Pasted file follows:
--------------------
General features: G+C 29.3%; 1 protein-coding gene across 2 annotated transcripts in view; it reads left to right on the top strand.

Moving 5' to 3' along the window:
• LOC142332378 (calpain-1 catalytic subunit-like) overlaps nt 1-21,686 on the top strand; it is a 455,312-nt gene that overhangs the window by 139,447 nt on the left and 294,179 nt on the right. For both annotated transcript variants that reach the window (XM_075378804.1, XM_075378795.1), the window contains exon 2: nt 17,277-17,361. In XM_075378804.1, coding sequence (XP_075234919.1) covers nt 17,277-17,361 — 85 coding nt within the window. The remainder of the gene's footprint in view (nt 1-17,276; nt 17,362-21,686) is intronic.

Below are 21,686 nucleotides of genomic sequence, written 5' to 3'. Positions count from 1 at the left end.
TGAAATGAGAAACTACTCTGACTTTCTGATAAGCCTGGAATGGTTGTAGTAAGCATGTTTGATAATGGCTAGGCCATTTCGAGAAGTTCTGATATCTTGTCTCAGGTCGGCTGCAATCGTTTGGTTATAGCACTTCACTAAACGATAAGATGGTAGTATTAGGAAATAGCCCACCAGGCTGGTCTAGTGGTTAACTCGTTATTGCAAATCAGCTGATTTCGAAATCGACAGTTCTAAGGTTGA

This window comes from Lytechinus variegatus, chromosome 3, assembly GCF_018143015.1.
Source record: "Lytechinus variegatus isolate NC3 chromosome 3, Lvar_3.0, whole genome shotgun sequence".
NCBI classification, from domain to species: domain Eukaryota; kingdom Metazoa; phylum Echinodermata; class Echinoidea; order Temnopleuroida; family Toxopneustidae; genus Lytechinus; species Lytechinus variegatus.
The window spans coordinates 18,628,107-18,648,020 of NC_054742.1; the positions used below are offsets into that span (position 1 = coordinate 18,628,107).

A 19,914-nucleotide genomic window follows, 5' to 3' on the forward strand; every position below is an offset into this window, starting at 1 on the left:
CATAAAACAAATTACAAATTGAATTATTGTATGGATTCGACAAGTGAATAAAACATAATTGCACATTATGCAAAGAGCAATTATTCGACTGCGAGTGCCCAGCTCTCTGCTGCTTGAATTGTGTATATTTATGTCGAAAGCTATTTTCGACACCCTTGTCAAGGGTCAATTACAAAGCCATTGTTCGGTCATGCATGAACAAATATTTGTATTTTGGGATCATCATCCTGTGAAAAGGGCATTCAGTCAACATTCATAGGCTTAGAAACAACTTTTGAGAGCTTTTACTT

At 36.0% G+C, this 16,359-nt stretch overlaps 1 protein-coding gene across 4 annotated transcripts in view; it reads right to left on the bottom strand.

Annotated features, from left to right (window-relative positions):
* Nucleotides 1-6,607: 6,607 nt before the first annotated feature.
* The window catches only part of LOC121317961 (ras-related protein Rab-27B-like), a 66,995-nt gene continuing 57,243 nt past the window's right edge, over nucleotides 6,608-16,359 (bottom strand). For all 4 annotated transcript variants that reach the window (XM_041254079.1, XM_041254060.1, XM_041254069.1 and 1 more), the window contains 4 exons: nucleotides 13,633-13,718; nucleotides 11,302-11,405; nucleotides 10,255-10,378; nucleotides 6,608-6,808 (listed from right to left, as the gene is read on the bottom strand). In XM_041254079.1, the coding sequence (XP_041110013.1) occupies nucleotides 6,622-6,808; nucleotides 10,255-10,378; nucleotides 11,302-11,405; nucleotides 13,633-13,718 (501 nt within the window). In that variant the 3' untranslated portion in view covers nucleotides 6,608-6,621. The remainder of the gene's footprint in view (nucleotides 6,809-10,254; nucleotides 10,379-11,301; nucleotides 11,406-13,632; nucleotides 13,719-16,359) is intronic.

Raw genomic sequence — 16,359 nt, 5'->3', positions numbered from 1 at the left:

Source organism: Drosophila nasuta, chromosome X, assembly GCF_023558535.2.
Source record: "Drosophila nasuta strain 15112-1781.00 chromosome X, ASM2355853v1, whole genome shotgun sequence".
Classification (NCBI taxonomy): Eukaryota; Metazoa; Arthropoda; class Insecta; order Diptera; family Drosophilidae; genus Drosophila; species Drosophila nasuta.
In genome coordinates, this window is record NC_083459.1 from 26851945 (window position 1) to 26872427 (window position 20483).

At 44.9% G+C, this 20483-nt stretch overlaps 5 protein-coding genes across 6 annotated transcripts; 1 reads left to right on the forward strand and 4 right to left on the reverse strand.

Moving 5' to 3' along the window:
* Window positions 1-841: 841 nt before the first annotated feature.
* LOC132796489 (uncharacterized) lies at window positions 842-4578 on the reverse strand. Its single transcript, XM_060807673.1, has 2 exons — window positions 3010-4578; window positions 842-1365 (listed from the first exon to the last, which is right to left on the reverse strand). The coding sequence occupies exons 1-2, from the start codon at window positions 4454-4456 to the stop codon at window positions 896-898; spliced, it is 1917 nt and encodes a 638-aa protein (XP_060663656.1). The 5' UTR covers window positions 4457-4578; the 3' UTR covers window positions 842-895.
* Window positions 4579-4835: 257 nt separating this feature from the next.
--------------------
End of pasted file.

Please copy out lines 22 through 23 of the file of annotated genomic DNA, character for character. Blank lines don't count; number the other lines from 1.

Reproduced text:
Moving 5' to 3' along the window:
* Window positions 1-841: 841 nt before the first annotated feature.